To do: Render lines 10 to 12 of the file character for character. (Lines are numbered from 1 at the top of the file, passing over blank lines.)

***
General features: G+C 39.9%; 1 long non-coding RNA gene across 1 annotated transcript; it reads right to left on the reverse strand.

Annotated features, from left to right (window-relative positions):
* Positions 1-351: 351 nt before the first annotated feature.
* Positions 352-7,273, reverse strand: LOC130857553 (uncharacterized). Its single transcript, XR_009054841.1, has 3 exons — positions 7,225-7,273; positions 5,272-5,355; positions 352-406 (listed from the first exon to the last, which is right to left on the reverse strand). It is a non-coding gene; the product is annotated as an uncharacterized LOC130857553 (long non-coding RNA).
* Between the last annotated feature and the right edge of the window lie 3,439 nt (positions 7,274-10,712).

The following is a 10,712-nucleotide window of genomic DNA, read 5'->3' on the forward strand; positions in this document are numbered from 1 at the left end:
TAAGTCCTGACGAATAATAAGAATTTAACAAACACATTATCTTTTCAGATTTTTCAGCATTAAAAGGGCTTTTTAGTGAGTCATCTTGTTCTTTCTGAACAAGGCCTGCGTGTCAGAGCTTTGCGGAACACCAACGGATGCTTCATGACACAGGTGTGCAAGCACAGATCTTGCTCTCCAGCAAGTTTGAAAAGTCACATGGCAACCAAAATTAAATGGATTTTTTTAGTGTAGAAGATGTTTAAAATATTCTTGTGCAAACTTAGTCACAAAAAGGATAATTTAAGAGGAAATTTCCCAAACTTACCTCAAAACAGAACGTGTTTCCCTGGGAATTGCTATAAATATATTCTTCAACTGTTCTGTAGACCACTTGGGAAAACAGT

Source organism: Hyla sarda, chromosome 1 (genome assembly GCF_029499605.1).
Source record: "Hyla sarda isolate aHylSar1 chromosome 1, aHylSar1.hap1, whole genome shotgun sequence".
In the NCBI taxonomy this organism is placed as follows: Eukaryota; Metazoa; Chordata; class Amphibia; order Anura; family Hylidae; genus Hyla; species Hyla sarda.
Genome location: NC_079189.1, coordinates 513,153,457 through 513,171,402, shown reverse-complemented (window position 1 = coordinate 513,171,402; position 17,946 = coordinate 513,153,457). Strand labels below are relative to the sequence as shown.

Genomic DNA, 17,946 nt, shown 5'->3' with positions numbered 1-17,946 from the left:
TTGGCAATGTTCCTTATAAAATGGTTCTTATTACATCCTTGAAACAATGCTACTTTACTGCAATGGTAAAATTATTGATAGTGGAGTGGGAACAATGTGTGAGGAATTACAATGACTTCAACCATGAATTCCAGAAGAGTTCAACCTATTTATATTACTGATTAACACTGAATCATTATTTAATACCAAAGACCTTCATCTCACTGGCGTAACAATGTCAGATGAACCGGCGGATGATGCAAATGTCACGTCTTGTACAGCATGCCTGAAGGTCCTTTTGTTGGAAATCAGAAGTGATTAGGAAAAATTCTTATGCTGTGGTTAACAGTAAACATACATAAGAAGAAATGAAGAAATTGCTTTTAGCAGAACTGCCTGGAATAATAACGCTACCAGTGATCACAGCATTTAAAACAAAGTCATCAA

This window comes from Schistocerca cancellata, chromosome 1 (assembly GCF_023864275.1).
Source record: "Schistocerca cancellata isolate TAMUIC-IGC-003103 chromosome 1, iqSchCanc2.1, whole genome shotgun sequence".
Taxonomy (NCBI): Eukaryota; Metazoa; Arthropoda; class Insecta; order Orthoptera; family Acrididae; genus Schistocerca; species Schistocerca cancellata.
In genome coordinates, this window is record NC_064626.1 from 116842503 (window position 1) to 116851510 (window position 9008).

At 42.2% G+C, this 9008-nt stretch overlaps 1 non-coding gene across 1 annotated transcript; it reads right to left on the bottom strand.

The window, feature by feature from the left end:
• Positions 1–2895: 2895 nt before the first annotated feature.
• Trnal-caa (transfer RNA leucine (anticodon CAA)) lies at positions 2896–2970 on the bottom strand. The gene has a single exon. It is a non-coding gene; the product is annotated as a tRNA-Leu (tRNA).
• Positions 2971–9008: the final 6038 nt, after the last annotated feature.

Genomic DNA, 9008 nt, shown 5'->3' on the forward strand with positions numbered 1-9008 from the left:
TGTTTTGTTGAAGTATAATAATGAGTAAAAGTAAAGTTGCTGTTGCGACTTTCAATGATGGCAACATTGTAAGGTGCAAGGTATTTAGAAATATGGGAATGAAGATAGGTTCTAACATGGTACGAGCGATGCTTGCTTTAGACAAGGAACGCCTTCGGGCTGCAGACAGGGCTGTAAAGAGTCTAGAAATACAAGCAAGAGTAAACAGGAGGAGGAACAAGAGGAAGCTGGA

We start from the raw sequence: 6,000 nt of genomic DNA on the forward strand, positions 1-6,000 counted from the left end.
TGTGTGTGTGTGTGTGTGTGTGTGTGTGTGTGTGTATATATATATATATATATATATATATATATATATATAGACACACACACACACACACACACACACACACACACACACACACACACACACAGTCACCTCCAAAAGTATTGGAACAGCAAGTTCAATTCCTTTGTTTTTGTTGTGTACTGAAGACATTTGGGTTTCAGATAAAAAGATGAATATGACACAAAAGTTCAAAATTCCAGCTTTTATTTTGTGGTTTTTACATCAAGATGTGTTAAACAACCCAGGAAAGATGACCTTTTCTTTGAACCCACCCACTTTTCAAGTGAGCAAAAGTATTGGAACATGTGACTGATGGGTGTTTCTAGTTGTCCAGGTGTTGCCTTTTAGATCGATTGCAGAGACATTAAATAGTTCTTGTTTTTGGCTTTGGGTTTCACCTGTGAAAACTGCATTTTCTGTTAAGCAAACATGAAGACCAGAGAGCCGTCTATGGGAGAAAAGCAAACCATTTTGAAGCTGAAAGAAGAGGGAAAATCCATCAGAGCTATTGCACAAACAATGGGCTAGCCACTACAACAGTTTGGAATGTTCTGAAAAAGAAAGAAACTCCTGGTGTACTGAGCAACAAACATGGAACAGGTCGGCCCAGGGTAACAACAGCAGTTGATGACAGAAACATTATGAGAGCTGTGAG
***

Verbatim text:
In the NCBI taxonomy this organism is placed as follows: Eukaryota; Metazoa; Chordata; class Amphibia; order Anura; family Hylidae; genus Hyla; species Hyla sarda.
Genome location: NC_079189.1, coordinates 513,153,457 through 513,171,402, shown reverse-complemented (window position 1 = coordinate 513,171,402; position 17,946 = coordinate 513,153,457). Strand labels below are relative to the sequence as shown.

Genomic DNA, 17,946 nt, shown 5'->3' with positions numbered 1-17,946 from the left: